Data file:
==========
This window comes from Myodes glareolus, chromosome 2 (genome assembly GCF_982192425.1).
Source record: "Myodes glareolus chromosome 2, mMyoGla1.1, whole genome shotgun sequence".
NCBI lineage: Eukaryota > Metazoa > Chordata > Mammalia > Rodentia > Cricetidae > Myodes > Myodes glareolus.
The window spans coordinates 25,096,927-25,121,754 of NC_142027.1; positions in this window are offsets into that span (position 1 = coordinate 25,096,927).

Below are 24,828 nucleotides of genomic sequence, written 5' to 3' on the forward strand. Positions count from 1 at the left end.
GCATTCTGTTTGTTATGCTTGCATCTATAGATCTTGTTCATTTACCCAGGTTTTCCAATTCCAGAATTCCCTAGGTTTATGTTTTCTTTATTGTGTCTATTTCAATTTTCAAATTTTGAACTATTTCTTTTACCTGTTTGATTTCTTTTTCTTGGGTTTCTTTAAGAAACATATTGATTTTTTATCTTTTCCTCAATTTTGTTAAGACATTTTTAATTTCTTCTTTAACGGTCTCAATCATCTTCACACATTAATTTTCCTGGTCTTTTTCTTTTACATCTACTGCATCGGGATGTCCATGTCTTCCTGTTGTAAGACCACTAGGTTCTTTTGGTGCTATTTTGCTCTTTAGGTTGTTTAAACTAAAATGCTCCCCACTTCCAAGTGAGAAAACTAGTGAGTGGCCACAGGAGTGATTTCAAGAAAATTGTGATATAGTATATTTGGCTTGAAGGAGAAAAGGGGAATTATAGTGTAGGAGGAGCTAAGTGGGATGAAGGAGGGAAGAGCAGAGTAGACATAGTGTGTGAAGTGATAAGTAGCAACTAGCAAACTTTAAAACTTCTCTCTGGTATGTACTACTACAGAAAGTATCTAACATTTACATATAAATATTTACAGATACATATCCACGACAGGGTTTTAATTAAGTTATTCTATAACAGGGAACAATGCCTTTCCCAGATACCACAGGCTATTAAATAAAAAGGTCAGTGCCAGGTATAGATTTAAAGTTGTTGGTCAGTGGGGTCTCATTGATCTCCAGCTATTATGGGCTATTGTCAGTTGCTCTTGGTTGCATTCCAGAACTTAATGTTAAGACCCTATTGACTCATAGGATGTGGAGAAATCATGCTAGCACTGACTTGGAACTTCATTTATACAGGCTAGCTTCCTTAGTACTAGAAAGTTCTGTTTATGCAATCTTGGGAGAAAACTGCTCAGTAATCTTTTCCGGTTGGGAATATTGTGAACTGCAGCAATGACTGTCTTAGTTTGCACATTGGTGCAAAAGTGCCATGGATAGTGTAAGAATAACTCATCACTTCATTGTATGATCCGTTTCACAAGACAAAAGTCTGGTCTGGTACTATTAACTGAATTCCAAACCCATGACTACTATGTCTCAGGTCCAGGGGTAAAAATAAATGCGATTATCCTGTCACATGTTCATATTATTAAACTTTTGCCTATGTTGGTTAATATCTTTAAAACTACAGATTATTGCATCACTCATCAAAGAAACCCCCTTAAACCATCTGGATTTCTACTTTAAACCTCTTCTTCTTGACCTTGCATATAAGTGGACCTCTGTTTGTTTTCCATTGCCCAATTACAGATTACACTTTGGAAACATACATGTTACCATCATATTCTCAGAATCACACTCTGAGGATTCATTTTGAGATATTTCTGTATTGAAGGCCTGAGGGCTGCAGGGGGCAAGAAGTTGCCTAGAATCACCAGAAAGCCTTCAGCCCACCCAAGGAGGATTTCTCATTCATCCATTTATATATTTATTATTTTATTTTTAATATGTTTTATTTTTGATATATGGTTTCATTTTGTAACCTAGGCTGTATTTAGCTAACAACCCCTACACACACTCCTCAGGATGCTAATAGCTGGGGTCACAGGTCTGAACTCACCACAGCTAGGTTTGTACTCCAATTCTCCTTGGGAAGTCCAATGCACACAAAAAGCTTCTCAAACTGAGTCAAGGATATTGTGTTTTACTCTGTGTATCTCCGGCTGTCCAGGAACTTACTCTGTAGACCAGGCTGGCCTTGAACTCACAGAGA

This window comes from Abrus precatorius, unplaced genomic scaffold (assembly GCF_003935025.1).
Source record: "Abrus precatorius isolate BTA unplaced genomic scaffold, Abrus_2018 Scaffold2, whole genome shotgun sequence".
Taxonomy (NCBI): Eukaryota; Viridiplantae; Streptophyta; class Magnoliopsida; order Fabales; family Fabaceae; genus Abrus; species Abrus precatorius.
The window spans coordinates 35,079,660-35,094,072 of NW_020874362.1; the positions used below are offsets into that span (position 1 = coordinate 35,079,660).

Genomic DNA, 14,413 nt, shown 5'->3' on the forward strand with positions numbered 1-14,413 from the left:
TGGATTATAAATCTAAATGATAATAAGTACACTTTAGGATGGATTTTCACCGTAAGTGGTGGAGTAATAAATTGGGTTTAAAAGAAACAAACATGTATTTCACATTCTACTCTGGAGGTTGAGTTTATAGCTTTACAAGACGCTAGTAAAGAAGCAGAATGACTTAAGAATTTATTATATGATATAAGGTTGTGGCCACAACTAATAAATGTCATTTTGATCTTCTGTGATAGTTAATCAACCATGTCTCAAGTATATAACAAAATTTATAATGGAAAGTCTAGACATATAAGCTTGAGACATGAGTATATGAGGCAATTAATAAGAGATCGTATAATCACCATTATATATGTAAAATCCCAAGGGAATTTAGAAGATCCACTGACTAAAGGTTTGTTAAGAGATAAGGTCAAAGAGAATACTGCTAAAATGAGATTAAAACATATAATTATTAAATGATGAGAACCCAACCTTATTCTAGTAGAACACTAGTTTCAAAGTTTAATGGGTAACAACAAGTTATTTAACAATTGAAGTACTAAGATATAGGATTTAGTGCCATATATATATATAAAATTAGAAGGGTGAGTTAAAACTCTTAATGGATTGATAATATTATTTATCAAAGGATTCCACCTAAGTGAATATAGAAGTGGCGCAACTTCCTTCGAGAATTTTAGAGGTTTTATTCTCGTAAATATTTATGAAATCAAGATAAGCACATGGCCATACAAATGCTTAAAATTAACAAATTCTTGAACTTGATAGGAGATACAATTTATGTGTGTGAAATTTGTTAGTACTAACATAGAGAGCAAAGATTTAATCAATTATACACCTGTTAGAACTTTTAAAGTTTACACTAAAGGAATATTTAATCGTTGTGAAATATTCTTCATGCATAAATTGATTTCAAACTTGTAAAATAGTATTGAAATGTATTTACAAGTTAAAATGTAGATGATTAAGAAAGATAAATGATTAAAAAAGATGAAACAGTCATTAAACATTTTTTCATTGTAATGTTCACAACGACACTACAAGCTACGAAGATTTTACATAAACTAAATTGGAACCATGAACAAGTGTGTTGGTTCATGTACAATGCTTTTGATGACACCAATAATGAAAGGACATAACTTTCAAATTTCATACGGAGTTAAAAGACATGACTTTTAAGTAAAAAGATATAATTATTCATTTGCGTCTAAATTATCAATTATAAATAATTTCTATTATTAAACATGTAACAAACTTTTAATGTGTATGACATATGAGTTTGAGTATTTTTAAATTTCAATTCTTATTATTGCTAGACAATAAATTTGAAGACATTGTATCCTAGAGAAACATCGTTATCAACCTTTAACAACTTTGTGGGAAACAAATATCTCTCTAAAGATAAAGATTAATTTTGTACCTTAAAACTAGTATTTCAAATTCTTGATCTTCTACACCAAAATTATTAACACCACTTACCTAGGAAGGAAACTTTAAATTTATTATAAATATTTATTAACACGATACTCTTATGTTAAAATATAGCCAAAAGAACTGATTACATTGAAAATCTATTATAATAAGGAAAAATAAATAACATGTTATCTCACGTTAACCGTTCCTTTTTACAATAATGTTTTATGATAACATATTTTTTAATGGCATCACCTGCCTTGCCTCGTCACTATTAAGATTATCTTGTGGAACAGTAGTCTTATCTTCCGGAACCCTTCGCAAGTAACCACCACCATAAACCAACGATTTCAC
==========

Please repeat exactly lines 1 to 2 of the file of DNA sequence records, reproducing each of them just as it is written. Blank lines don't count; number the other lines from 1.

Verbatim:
This window comes from Myodes glareolus, chromosome 2 (genome assembly GCF_982192425.1).
Source record: "Myodes glareolus chromosome 2, mMyoGla1.1, whole genome shotgun sequence".